Molecular Breeding

, 38:55 | Cite as

Evaluation and retrospective optimization of genomic selection for yield and disease resistance in spring barley

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Abstract

The general applicability of genomic selection (GS) to plant breeding and principles guiding its use have been established by simulation and empirical cross-validation studies. More recently, studies have demonstrated genetic gains over multiple cycles of selection in a variety of crop species. In this study, we provide additional evidence for the effectiveness of GS in an actual breeding program by demonstrating significant gains of 186.1 kg ha−1 and − 1.85 ppm for grain yield and deoxynivalenol, respectively, two unfavorably correlated quantitative traits, across 3 cycles of selection in a spring six-row barley breeding population. With its general effectiveness established, the next step is to increase the accuracy of predictions used in GS and thereby increase genetic gains. For this, we first showed that updating the training population (TP) with phenotyped lines from recent breeding cycles, specifically selected lines, had an overall positive effect on prediction accuracy. Additionally, we investigated four recently proposed algorithms that seek to optimize the composition of a TP. Overall, the optimization algorithms improved prediction accuracy when compared to a randomly selected TP subset of the same size, but which algorithm performed best was dependent on the trait being predicted and other factors discussed within. This retrospective investigation highlights the importance of maintaining and optimizing the TP when using GS in applied breeding to maximize prediction accuracy, thereby maximizing gain from selection and resource utilization efficiency.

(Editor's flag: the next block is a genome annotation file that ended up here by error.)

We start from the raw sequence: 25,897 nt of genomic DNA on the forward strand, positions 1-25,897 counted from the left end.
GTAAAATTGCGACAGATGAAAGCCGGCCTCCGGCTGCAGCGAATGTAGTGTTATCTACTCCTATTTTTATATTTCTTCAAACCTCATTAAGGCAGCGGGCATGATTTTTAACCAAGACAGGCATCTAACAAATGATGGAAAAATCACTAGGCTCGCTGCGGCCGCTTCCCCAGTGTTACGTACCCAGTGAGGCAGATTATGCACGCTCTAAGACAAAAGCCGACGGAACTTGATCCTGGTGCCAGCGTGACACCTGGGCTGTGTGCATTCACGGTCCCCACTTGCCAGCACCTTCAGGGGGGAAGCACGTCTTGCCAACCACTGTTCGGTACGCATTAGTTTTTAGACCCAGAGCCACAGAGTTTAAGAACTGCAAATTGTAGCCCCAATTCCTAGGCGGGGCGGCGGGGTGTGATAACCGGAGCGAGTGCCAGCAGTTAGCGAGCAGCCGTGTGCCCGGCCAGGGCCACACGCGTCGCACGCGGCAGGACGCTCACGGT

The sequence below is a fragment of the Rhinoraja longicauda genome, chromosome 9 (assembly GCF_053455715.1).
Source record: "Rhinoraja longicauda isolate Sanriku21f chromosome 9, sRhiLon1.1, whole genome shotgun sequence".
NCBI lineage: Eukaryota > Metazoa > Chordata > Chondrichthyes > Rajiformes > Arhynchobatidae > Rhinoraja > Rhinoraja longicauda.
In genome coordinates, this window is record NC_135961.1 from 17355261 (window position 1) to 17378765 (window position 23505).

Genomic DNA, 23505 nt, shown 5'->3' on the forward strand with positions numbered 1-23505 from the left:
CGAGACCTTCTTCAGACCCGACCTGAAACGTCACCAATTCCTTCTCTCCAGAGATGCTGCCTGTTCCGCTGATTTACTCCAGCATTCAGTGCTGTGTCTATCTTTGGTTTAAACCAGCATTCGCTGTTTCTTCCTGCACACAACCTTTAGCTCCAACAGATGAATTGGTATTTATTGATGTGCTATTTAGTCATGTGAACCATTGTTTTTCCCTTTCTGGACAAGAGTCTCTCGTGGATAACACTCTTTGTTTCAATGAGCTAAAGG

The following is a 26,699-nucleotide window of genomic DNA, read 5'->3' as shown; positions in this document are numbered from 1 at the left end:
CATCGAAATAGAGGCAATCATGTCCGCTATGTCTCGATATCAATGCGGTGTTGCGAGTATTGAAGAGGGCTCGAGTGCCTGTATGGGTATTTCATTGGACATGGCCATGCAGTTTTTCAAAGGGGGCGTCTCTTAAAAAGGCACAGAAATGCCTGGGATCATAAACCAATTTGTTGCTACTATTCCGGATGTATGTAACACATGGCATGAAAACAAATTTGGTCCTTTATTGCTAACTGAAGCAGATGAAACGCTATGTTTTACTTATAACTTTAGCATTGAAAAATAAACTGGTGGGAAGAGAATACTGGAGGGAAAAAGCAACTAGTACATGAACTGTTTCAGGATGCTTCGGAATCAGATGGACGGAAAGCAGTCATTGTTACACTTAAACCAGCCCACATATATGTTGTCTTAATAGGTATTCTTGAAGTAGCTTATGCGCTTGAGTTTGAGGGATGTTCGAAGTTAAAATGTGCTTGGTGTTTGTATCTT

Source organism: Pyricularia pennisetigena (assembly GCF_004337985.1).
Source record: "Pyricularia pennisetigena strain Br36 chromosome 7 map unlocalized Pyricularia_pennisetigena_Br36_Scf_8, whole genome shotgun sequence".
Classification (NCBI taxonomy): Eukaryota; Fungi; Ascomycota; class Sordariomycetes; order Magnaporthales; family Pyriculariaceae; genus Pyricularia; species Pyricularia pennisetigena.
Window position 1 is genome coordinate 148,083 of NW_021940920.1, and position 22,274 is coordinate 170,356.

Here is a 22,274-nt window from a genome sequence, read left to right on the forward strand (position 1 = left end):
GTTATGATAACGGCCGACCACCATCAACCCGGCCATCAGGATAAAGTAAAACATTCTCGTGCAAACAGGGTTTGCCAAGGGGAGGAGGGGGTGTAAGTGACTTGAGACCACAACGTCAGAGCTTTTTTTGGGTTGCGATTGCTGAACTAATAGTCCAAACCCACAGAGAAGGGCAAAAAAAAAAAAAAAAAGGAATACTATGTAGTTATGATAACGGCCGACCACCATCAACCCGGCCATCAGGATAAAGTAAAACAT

Keywords

Genomic selection Genomewide selection Training population optimization Applied plant breeding Empirical validation 

Supplementary material

11032_2018_820_Fig3_ESM.gif (29 kb)
Fig. S1

Average realized genetic relationships (Kij) for each TP-VP combination considered. Darker shades qualitatively express the exact Kij values that appear in the center of each box. Axes are labeled as in Table 1. (GIF 28 kb)

11032_2018_820_MOESM1_ESM.eps (1.3 mb)
High resolution image (EPS 1333 kb)
11032_2018_820_MOESM2_ESM.docx (27 kb)
Table S1 (DOCX 26 kb)
11032_2018_820_MOESM3_ESM.docx (27 kb)
Table S2 (DOCX 26 kb)

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© Springer Science+Business Media B.V., part of Springer Nature 2018

Authors and Affiliations

  1. 1.Department of Agronomy and Plant GeneticsUniversity of MinnesotaSt. PaulUSA

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